Philippa of Hainault, or, Philippe de Hainaut was the Queen consort of King Edward III of England. Edward, Duke of Guyenne, her future husband, promised in 1326 to marry her within the following two years...

 and her companions collapsed during a tournament to celebrate the birth of the Black Prince
Edward, the Black Prince
Edward of Woodstock, Prince of Wales, Duke of Cornwall, Prince of Aquitaine, KG was the eldest son of King Edward III of England and his wife Philippa of Hainault as well as father to King Richard II of England....

 in 1330. No one died but the King was greatly displeased and were it not for the Queen's intercession, the stand's builders would have been put to death.

On the day preceding her coronation during January 1559, Elizabeth I
Elizabeth I of England
Elizabeth I was queen regnant of England and Ireland from 17 November 1558 until her death. Sometimes called The Virgin Queen, Gloriana, or Good Queen Bess, Elizabeth was the fifth and last monarch of the Tudor dynasty...

 passed through a number of London streets in a pre-coronation procession and was entertained by a number of pageants, including one in Cheapside.

Meat was brought in to Cheapside from Smithfield
Smithfield, London
Smithfield is an area of the City of London, in the ward of Farringdon Without. It is located in the north-west part of the City, and is mostly known for its centuries-old meat market, today the last surviving historical wholesale market in Central London...

, just outside Newgate
Newgate
Newgate at the west end of Newgate Street was one of the historic seven gates of London Wall round the City of London and one of the six which date back to Roman times. From it a Roman road led west to Silchester...

. After the great Church of St. Michael-le-Querne
St Michael-le-Querne
-History:Its dedication derives from an 12th century reference to it being near a place “where corn is sold". Rebuilt in 1430, and beautified in 1617, the parish officers were re-appointed for the last time in July 1666.-Destruction:...

, the top end of the street broadened into a dual carriageway
Dual carriageway
A dual carriageway is a class of highway with two carriageways for traffic travelling in opposite directions separated by a central reservation...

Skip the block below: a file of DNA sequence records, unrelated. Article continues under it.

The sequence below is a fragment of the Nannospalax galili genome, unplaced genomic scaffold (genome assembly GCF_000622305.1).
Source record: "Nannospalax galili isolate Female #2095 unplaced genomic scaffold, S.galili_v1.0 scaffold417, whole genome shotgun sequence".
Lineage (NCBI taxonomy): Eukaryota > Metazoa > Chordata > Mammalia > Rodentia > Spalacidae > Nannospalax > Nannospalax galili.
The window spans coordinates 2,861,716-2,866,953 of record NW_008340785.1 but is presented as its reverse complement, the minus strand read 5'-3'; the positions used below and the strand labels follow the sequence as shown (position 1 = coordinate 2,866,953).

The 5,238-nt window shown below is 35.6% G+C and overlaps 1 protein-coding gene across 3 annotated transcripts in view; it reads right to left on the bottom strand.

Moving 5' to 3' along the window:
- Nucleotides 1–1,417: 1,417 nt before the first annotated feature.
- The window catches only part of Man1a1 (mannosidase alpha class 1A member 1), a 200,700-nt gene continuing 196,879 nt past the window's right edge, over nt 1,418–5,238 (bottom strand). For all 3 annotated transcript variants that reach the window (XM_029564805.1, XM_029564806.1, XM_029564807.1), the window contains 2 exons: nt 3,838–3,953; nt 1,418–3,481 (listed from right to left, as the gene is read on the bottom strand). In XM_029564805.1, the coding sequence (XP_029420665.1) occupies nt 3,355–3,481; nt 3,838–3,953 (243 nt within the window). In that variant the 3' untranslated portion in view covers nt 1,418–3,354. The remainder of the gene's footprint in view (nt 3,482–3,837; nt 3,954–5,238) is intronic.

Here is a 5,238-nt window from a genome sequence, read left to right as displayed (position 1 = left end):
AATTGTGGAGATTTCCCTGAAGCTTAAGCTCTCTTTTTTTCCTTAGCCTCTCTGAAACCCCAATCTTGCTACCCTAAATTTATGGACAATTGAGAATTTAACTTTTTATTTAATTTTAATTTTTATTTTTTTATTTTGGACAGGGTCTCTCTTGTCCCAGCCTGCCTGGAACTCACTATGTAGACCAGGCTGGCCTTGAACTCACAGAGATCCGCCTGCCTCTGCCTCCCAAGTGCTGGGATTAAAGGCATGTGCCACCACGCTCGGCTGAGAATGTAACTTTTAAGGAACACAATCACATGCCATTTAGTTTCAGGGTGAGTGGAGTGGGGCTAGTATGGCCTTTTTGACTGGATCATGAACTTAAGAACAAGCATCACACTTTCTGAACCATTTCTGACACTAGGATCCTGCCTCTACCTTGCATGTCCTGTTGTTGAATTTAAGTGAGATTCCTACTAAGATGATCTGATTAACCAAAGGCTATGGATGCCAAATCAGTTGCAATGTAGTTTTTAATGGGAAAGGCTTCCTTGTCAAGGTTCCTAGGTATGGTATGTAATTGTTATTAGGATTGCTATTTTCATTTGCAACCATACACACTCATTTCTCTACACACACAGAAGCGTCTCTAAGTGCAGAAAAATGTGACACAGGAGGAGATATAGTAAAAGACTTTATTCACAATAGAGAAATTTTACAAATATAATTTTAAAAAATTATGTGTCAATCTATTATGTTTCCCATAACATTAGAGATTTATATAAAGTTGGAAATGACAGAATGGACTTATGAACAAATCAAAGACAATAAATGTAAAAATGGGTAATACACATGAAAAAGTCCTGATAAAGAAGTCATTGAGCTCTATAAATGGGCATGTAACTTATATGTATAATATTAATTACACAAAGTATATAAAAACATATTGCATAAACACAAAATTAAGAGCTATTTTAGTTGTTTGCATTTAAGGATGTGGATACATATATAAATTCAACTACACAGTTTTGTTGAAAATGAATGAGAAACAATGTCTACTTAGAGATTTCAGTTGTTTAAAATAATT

known as the Shambles (referring to an open-air slaughterhouse
Slaughterhouse
A slaughterhouse or abattoir is a facility where animals are killed for consumption as food products.Approximately 45-50% of the animal can be turned into edible products...

 and meat market), with butcher shops on both sides and a dividing central area also containing butchers. Further down, on the right, was Goldsmiths Row, an area of commodity
Commodity
In economics, a commodity is the generic term for any marketable item produced to satisfy wants or needs. Economic commodities comprise goods and services....

 dealers
Merchant
A merchant is a businessperson who trades in commodities that were produced by others, in order to earn a profit.Merchants can be one of two types:# A wholesale merchant operates in the chain between producer and retail merchant...

. From the 14th century until the Great Fire
Great Fire of London
The Great Fire of London was a major conflagration that swept through the central parts of the English city of London, from Sunday, 2 September to Wednesday, 5 September 1666. The fire gutted the medieval City of London inside the old Roman City Wall...

, the eastern end of Cheapside was the location of the Great Conduit
Great Conduit
The Great Conduit was a man-made underground channel in London, England, which brought drinking water from the Tyburn to Cheapside in the City....

.

Literary connections


Cheapside was the birthplace of John Milton
John Milton
John Milton was an English poet, polemicist, a scholarly man of letters, and a civil servant for the Commonwealth of England under Oliver Cromwell...

, and Robert Herrick
Robert Herrick (poet)
Robert Herrick was a 17th-century English poet.-Early life:Born in Cheapside, London, he was the seventh child and fourth son of Julia Stone and Nicholas Herrick, a prosperous goldsmith....